Self-reliance and sustainability in the 21st century.
I’m certain all of us have gotten questions about our homesteading way of life—usually starting with, “Why”? Most of us have had a gradual evolution into the people we are and, if you’re anything like me, you’ve picked up a few causes along the way. One cause that’s near and dear to me, and the one that landed me here at HOMEGROWN, is preserving the way of the American farmer.
This interest sprouted from two very important areas of my life: concern over where my products come from and travel. Several years ago, I became an RV traveler. I’ve always been a road tripper and if I could, I’d live on the road, collecting people’s stories. Real life has interceded with that fantasy, so instead I travel for several months out of the year and have a home base in the hills of eastern Pennsylvania. Years ago, I began to travel west. This had been a lifelong dream of mine, and indeed it was as life changing as I thought it would be. I returned west the following year and every year since. The destination is different each year, but they all lie considerably west of the Mississippi by at least a couple of days.
For some people, the grassy, wide-open states are just passing scenery until you get to where you’re going. This isn’t the case for me. These middle states offer history lessons and a love affair with our heartland rolled into one. They are, quite literally, the heart and the center of our country and an ongoing picture of how we’re losing the vital contributions of our farmers.
Every year, I take one of two travel routes. I’ve seen the same farms, the same homes, and the same fields again and again. I don’t sleep on our trip. I stare out the window and watch the corn fly by and the canola fields brighten the horizon. I’m deeply in love with the heavy machinery I see methodically crisscrossing the tall fields and the farmhands I see when we stop for our meals and fuel. I observe the beautiful farmhouses and the silos and the quilted fields surrounding them, and I imagine generations of family working this land for their living every day, sunup til sundown. They’re busting their backs to supply the American people with clothing, food, and products.
Somewhere around my third trip out, I began to notice fewer farms and less open land. I saw houses and warehouses under construction on property that had been operating farmland a short year or two earlier.
I don’t pretend to know the most accurate numbers, but I’ve heard that after a 70-year decline in farms, the number had finally begun to rise sometime around 2010. I’d also heard that, according to the U.S. Department of Agriculture, the number of farms in the United States has fallen from about 6.8 million in 1935 to only about 2 million today. My larger concern, however, is what I see versus what the stats tell me—although I don’t love that news either.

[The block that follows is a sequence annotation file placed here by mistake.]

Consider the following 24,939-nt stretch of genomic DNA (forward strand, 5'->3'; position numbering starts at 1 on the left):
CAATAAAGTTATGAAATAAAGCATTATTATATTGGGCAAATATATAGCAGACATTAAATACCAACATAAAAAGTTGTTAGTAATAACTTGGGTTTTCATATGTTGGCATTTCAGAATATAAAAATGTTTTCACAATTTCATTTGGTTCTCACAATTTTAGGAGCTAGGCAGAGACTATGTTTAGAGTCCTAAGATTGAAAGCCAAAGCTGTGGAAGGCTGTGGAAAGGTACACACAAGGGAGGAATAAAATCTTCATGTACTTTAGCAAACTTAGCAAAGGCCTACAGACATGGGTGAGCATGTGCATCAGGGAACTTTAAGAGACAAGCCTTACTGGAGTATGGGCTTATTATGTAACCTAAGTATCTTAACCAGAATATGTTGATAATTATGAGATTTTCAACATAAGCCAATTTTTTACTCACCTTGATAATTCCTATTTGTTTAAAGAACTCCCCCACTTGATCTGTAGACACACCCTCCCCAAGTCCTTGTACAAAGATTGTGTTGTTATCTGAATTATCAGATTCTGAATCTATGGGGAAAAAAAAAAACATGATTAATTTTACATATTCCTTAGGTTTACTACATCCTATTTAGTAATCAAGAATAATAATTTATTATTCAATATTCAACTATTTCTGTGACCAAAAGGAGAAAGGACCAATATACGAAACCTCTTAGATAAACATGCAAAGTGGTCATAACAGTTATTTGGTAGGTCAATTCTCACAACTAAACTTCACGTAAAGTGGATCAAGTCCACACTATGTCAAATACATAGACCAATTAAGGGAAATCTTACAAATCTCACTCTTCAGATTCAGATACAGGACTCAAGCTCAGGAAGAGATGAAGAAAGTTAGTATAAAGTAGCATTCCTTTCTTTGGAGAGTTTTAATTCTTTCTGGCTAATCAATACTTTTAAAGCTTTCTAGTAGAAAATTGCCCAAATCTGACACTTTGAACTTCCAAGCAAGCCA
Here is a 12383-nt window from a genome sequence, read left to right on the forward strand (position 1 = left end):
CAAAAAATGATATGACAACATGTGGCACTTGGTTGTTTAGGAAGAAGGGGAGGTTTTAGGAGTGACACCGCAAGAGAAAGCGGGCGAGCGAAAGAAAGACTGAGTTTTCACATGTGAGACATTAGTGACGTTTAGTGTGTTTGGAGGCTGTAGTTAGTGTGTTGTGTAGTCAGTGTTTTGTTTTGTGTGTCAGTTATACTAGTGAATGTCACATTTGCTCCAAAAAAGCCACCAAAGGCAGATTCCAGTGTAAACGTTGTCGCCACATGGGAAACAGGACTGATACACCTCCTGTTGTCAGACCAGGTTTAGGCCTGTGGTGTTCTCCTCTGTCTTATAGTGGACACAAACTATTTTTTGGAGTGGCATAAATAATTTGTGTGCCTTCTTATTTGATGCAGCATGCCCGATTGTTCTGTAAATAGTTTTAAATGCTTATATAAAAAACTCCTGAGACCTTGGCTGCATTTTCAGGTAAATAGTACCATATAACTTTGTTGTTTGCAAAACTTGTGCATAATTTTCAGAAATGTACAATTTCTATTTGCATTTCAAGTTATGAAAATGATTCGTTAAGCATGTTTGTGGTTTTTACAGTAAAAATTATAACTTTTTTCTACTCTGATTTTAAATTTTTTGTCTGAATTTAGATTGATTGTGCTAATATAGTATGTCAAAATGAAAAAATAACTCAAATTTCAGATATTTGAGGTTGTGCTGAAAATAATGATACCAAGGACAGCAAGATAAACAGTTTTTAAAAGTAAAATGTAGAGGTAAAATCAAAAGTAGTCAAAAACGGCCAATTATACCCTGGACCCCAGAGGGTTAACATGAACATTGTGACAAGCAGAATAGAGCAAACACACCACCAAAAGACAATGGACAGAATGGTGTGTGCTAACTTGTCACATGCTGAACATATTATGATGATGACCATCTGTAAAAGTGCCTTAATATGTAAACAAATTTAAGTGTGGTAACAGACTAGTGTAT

I am admittedly a loudmouth when it comes to buying local, supporting our farmers, and connecting the dots between what you consume and where it comes from. I’ve sat at breakfast counters with farmers and chatted, and every day I look out my back window to see my neighboring farmer on his hands and knees planting or stooped over while he picks the freshest organically grown produce you can find. These families and farmers don’t do it for the glory. They do it out of love for the land and pride in their product and heritage. I think, at the very least, I can support their efforts. The only side effect of buying and eating their food is knowing that I’m consuming something that comes from my beloved county and is good for my body and my soul.
When you get a glimpse of the life and the beauty that our patchwork heartland has to offer, it’s impossible to forget. Frankly, it was only after I got to know that part of the country that I began to cry every single time I heard “America the Beautiful.” I heard it last year in the Jackson Hole Arena on the Fourth of July, sung by a cowgirl before the rodeo. She stood surrounded by riders carrying American flags and sitting on the backs of regal horses. I can tell you that there were lots of cowboy hats held over hearts and not a dry eye in the joint. I knew the moment I saw both of my kids singing along with passion that I had indeed passed down my love of all that is good and worth preserving in this county.
So, here is my ode to the spaces in that song: the purple mountain majesties, the wilderness, and the places where the amber waves of grain still sway. I promise that as long as the people who preserve these lands and ways of life remain committed, I will do the same.
Although she’s something of a newbie homesteader herself, Michelle comes from serious pioneer stock: Her great-grandmother literally wrote the book. It’s this legacy, in part, that led Michelle to trade in her high-stress life for a home on the grounds of a Pennsylvania CSA farm. You can read her monthly posts on beginner homesteading with kids and more here in HOMEGROWN Life, and sometimes you can find her popping up in The Stew, HOMEGROWN’s member blog.
Photos by Michelle Wire